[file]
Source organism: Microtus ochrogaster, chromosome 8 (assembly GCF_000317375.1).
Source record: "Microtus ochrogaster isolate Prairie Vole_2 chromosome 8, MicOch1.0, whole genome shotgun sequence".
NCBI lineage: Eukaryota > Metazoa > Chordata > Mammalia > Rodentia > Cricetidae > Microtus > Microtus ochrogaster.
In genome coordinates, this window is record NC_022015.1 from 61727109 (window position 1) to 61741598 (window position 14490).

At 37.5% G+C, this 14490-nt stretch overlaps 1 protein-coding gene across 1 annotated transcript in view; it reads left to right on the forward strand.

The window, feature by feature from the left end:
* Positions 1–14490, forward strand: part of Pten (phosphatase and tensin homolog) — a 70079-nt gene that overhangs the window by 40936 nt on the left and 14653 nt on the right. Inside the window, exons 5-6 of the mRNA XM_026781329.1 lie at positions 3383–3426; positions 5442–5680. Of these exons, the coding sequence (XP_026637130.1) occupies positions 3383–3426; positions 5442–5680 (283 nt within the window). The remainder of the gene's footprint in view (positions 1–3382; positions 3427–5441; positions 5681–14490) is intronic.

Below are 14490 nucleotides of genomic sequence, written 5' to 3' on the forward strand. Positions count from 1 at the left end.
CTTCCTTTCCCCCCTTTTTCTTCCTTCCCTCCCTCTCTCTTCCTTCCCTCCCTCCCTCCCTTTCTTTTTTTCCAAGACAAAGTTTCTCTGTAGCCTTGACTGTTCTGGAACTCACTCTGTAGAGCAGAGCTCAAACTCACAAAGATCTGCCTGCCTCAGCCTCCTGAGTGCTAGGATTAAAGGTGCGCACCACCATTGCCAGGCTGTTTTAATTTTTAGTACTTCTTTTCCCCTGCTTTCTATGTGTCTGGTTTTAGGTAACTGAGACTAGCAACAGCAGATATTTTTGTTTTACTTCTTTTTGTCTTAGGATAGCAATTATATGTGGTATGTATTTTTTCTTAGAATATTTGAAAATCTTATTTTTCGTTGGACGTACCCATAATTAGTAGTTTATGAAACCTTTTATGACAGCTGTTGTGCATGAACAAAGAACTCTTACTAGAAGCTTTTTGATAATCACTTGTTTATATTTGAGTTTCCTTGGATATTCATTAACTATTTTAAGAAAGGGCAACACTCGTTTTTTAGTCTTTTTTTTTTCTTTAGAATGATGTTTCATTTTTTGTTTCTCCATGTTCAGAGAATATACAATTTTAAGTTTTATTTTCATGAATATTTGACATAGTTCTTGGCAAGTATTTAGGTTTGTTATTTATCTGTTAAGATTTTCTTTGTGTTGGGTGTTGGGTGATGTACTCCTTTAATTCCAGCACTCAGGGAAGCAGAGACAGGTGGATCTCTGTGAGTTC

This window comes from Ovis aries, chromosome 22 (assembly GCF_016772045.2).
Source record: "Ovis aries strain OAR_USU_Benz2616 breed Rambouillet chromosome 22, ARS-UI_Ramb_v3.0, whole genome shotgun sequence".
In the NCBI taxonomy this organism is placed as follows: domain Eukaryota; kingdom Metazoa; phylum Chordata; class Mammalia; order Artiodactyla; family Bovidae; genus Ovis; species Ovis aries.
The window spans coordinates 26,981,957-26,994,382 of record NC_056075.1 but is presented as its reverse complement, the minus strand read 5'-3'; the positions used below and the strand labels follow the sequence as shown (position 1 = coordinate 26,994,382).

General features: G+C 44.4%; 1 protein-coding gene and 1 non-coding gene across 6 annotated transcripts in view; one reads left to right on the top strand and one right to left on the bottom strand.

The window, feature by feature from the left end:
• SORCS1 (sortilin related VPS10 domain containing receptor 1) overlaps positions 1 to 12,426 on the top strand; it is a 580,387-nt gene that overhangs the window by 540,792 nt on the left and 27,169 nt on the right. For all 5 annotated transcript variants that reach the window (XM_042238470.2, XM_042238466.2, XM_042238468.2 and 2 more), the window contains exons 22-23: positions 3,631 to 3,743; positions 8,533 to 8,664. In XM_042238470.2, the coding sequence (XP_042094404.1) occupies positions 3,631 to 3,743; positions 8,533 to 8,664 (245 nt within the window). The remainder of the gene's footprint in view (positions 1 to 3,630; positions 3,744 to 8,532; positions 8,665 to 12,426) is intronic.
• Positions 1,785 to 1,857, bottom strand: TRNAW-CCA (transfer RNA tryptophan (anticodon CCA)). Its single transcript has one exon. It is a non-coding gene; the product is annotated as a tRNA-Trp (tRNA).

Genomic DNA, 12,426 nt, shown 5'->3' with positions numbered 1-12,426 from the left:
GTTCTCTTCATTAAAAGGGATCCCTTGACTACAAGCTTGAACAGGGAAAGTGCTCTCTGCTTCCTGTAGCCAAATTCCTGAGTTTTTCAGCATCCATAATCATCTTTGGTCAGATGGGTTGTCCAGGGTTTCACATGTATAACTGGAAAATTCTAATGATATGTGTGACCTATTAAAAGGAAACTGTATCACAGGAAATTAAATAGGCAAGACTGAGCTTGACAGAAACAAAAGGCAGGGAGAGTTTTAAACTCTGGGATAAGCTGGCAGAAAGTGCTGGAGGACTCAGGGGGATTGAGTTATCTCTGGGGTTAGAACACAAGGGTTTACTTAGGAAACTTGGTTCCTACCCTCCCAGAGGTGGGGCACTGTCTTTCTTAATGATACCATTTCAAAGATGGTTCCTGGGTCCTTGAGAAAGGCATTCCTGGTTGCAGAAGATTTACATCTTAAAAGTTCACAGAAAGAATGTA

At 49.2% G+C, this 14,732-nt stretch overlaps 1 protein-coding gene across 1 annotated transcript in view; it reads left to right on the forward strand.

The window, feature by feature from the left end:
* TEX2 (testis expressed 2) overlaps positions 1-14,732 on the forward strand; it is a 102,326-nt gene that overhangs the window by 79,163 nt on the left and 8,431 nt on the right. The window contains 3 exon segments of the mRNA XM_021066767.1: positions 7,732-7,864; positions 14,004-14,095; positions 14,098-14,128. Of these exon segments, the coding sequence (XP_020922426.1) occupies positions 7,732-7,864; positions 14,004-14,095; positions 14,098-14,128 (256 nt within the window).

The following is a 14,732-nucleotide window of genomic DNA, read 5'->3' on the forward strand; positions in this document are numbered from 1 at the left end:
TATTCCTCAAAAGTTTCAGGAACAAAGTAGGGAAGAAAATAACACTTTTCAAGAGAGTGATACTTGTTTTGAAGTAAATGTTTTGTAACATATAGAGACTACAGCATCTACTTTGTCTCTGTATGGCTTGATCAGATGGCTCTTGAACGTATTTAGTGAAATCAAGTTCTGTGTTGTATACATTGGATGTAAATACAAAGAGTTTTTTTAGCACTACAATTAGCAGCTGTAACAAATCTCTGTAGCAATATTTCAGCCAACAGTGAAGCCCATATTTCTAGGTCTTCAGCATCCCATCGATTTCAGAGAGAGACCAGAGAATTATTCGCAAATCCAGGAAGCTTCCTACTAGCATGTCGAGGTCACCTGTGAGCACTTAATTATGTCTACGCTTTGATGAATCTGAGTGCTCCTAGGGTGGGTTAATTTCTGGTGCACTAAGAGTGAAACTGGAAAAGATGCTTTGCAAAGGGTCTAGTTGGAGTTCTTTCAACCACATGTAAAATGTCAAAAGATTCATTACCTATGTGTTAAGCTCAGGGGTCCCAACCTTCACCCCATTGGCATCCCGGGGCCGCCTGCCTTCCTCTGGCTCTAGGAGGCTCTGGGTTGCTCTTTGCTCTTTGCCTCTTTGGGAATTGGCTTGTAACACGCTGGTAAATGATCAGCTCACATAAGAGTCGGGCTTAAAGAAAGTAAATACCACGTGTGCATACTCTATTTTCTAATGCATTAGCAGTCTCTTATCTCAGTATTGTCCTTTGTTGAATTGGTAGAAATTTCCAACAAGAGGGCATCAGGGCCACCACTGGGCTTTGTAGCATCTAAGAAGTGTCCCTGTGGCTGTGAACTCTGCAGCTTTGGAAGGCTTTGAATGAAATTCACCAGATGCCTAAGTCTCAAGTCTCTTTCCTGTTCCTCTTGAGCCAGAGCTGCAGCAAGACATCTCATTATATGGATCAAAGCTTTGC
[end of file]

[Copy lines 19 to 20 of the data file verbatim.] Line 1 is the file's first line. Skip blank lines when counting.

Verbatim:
GTTCTCTTCATTAAAAGGGATCCCTTGACTACAAGCTTGAACAGGGAAAGTGCTCTCTGCTTCCTGTAGCCAAATTCCTGAGTTTTTCAGCATCCATAATCATCTTTGGTCAGATGGGTTGTCCAGGGTTTCACATGTATAACTGGAAAATTCTAATGATATGTGTGACCTATTAAAAGGAAACTGTATCACAGGAAATTAAATAGGCAAGACTGAGCTTGACAGAAACAAAAGGCAGGGAGAGTTTTAAACTCTGGGATAAGCTGGCAGAAAGTGCTGGAGGACTCAGGGGGATTGAGTTATCTCTGGGGTTAGAACACAAGGGTTTACTTAGGAAACTTGGTTCCTACCCTCCCAGAGGTGGGGCACTGTCTTTCTTAATGATACCATTTCAAAGATGGTTCCTGGGTCCTTGAGAAAGGCATTCCTGGTTGCAGAAGATTTACATCTTAAAAGTTCACAGAAAGAATGTA

At 49.2% G+C, this 14,732-nt stretch overlaps 1 protein-coding gene across 1 annotated transcript in view; it reads left to right on the forward strand.